Reece joined the activities of the Chinese Youth Group on their outreach to the local Romanian children, and he thoroughly enjoyed himself in spite of the language barrier. He became very good friends with our cook’s son, with a six-year old boy acting as translator between the two!
But he also helped with scraping paint off walls!
As always, we were treated to Romanian food, of which smarma is a prime example.
The final day arrived, and as we finished more than was expected, we offered to help Tero and Vali prepare the wood that Tero, true to his Finnish roots, are going to use to build a sauna in the school building.
All too soon it was Sunday again, and after a short sermon by Jaco, we said our goodbye’s to pastor Soreen and our hosts for the week and headed back to the UK physically tired but spiritually revived and enriched by what we’ve experienced on Romania Outreach 2016.
We are Loving by Giving. We serve a loving God in any way we can, across language and cultural borders to His glory.
By Lesley de Villiers
The morning was dry, the truck was HUGE, and the team was ready!
9am on Saturday morning, 6th June, 11 very able bodied people (including an 8- and an 11 year-old) got stuck in and started to tackle the very full storage container that has been housing boxes, bikes and other goods for the past year or so. Our job was to load a very large truck that in a few hours was about to embark on a day long journey across the sea all the way to Romania.
Very quickly we organised ourselves to load minivans, one with small boxes, and the other with larger ones, to then, once full, drive a short distance to where the truck was parked (It was so huge it could not park up next to the storage container!). Some boxes were broken, and needed patching up, other items were in black bags and needed to be put into boxes that we made up. The bicycles were piled up in a long line against the side of the containers: they were to be packed last.
The men on the truck along with the friendly Romanian driver had the job of packing the boxes in such a way that maximum boxes could be fitted into minimum space… and so the game of Tetrus began! They did great work, because in the end there was some space left over!
All in all, in 3 hours, we had loaded 354 boxes (of clothes, shoes, toys and bedding), 23 bicycles, 3 pushchairs, 2 car seats, 8 computers and 1 bed. These will all be distributed at the other end in Romania over the next few months by Operation Mobilisation, who, through the local churches, will donate the goods to those in need.
We are all waiting eagerly to hear the stories of how these much needed items will affect people’s lives in extraordinary ways (we know that last year there were some wonderful ones!).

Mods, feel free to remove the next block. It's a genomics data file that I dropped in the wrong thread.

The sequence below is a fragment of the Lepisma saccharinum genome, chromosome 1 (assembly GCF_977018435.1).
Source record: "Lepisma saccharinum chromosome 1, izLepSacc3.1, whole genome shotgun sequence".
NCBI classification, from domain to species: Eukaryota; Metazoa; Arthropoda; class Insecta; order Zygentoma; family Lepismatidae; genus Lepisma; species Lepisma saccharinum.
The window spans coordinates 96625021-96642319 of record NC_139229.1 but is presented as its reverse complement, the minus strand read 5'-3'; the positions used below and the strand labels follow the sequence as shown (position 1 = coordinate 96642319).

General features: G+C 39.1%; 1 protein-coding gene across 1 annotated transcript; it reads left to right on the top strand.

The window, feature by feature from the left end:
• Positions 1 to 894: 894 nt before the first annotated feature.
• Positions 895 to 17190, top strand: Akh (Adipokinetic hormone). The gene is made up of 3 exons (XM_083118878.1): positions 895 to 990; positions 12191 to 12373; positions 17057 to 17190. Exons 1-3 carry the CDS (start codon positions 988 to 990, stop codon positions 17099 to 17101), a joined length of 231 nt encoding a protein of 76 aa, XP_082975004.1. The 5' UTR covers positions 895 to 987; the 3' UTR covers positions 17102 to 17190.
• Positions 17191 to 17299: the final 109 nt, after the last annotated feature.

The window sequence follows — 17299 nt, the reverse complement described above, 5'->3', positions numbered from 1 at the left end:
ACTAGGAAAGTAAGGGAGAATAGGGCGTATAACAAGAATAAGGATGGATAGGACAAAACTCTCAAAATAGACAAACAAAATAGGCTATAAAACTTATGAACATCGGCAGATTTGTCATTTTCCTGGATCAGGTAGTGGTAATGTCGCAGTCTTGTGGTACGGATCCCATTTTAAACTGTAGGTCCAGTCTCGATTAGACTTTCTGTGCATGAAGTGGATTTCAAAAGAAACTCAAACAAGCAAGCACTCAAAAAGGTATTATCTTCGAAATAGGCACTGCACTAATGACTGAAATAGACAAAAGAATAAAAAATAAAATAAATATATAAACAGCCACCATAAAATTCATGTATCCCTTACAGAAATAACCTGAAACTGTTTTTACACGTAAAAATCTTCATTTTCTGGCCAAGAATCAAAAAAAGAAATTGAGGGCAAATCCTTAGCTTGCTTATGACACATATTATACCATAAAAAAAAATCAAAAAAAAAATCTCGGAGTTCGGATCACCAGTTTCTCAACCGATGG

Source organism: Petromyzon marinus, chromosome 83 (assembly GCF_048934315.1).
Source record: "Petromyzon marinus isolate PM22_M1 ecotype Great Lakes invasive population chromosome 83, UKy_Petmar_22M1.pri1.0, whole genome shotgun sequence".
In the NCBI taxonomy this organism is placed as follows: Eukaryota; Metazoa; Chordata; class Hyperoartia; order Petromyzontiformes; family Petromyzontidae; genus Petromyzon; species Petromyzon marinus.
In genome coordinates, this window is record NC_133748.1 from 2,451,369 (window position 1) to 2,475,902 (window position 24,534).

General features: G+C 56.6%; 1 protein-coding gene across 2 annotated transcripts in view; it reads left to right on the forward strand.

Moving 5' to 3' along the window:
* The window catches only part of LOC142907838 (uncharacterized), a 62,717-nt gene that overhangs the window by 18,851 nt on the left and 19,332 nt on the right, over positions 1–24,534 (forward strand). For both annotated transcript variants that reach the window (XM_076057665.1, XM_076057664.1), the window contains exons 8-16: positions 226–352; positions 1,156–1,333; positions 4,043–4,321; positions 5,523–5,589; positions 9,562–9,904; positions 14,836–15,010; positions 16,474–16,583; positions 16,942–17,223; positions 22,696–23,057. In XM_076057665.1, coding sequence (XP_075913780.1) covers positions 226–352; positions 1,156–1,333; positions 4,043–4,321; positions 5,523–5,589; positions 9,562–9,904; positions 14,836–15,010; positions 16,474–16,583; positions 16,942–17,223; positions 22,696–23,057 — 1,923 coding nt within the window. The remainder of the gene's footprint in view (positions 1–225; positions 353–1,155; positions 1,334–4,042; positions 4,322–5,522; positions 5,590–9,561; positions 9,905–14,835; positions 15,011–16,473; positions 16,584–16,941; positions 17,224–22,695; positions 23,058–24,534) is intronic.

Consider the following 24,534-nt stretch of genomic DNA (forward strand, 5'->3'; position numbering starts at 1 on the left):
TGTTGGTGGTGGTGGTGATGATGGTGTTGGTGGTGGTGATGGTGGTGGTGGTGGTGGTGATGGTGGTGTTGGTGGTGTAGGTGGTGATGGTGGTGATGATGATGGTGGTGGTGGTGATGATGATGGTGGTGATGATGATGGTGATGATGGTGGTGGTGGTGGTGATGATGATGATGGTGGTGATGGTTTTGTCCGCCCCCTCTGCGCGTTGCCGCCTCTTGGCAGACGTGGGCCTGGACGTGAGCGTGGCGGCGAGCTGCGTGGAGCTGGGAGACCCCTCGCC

From the bottom of our hearts, we would like to sincerely thank all of those who donated towards this worthwhile venture… it means so much to those who are in desperate need.
Loving by Giving recently sent a small team to the Arusha region of Tanzania, to help people in great need. When the team got there, they immediately got involved. They visited schools, donated soccer balls and stationery, conducted children’s programmes, trained church leaders and visited local villages. This video gives a brief overview of the work they did and the lives they touched.
We have met so many amazing people on our recent outreach to Romania, but none more so than the Craciun family. They are working and living at the OM Romania base and hosted us for the week we were there.
Adi and Alina have two lovely boys, Edi and Ruben and a beautiful five month old baby girl, Bianca. Unfortunately Bianca has spent the last two of her five months in hospital.
Just after Bianca turned three months old, she started having serious seizures. Initially it was thought that this was epilepsy, but then she didn’t respond to any treatment. Since then they have tried numerous types of treatment and have done a score of tests, but still they are not sure what exactly causes the seizures. The doctors are now recommending one final test, a DNA test, in order to determine the cause of her illness and how to treat her. This test is very expensive, though, and costs around €2,000, a sum this family cannot afford.
Therefore, Loving by Giving is helping to raise the necessary funds for this family, so that they could determine how Bianca can best be helped. If you would like to make a donation for this cause, please use the Loving by Giving *bank details, with the reference “Bianca”.
Thank you for your help in this matter. Together we can make a difference.
* Bank details: Loving by Giving; HSBC; Account number: 812-979-96; Sort Code: 40-08-53
When Loving by Giving’s truckload of clothes, toys and bedding arrived in Romania, it was distributed all over the country in order to benefit as many people as possible. In this video Raluca Cardos of OM Romania describes where the aid was sent and tells a few stories of the impact it had.
Christmas is approaching fast and with this season comes the tradition of giving gifts to each other, reminding us of the very first and greatest Christmas Gift. Yet, so many children, especially in the developing world, have never experienced the joy and excitement of receiving a gift at this time of the year.